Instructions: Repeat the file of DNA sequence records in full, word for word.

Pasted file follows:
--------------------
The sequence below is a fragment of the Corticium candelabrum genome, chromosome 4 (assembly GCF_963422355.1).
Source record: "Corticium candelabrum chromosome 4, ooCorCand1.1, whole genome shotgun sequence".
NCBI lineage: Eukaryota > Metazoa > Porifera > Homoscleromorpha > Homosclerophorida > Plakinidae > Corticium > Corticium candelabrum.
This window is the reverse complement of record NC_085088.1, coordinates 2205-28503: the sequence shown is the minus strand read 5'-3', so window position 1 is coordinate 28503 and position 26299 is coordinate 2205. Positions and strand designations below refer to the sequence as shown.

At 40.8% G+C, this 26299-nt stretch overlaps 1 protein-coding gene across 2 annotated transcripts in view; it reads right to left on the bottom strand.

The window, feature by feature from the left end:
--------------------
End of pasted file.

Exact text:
The sequence below is a fragment of the Corticium candelabrum genome, chromosome 4 (assembly GCF_963422355.1).
Source record: "Corticium candelabrum chromosome 4, ooCorCand1.1, whole genome shotgun sequence".
NCBI lineage: Eukaryota > Metazoa > Porifera > Homoscleromorpha > Homosclerophorida > Plakinidae > Corticium > Corticium candelabrum.
This window is the reverse complement of record NC_085088.1, coordinates 2205-28503: the sequence shown is the minus strand read 5'-3', so window position 1 is coordinate 28503 and position 26299 is coordinate 2205. Positions and strand designations below refer to the sequence as shown.

At 40.8% G+C, this 26299-nt stretch overlaps 1 protein-coding gene across 2 annotated transcripts in view; it reads right to left on the bottom strand.

The window, feature by feature from the left end: